Masks "made in Salamanca" to stop the coronavirus

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A small textile company in Béjar began producing them in March to supply the national market. Since then, it has sold more than two million units.

Year 2005 is remembered as the Chinese "dumping" in the Spanish textile trade. That year, the sector was liberalized throughout the world, which led to the massive entry of articles from the Asian giant and other countries such as India or Pakistan at prices much cheaper than those produced in Spain given that its labor regulations, much more relaxed, it allowed them to save on costs. The effect of this liberalization was tremendous and many Spanish textile companies were forced to close down due to the impossibility of competing at those prices. Among the companies that managed to survive were Sánchez Textile Fibers (Textol), a small family company from the Salamanca town of Béjar (Salamanca) With more than 30 years of life that now, in addition to sheets or blankets, has made the leap to the manufacture of the most demanded product today: masks.

At the beginning of the year, with the arrival from China of the first news about deaths from the coronavirus, the company begins to entertain the idea of ​​producing masks. "We thought something big was going to happen in Spain and that it was an opportunity that we had to take advantage of," they explain from the company. A good idea is essential for a business. But having the money to get it done is almost more important. Therefore, Textol looked for an industrial and financial partner. He found it in the company ICW Holding, which provided the necessary resources, 850.000 euros -although the total planned investment is 1,5 million euros-, with which to start Mascarillas Bejar.

With this first disbursement, Textol acquired a machine in China - "There is no other place to buy it at this time", they clarify - to get going. Started producing approved three-layer surgical masks in mid-March, at a rate of between 80.000 and 140.000 units per day, and sales came from the first moment. "Until now, we have sold more than two million units. All through our website and all to individuals. We do not have any great agreement with hospitals or other organizations ”, they explain from the company, which will soon begin to sell outside of Spain. A success that they attribute not only to the high demand that exists at this time for the product, but also to the mask itself that they offer. “People are very aware of the issue of Spanish and European manufacturing. It is a brand of guarantee and quality, in the face of the doubts that are offered to many by some of those who come from China ”, they assure from the company. Its price, VAT included, is below the 0,96 euros per unit set by decree by the Government. The box of 100 units, the smallest, is offered on its website at 0,91 euros each mask with taxes included.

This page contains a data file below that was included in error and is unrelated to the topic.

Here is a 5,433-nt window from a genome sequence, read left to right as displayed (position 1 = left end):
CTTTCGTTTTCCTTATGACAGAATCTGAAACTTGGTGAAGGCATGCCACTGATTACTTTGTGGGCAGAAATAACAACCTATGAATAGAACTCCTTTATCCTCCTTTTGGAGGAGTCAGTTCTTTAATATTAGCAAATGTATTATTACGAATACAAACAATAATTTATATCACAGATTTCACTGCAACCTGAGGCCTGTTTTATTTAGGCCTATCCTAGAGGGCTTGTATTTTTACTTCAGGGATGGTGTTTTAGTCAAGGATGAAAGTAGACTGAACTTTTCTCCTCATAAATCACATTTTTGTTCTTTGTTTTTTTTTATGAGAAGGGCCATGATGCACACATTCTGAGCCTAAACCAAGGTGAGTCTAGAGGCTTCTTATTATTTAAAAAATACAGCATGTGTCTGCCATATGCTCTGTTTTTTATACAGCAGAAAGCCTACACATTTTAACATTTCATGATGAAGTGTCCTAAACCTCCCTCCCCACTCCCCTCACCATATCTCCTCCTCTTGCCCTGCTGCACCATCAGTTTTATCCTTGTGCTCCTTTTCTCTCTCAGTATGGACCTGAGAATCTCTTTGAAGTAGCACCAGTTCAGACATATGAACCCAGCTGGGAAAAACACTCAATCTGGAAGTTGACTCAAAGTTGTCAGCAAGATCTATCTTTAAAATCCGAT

Employment

The mask business has not only allowed the firm to keep its activity going, it has also skyrocketed it. Before starting it, six people worked in his factory. Since the production of these items started, between the factory and the care of the employees, the company has created 18 jobs. But when the new machines arrive On May 22, the company will increase its factory staff by 26 to set up three 24-hour production shifts that will work from Monday to Sunday. The company hopes to have in mid-June six machines installed that will allow you to increase your production to between 600.000 and 700.000 masks per day, which will allow them to increase their workforce to 60 personnel by then.

Although Textol assures that it will remain focused on its traditional textile business going forward, it also admits that the mask division is here to stay. “It is true that it is a high volume, low profitability business. But we firmly believe that it is vital that this textile health industry does not depend exclusively on China, "they say. “We aspire for our market to be Europe, not just Spain. And we believe that Europe wants to have European manufacturers ”, they assure from the company.

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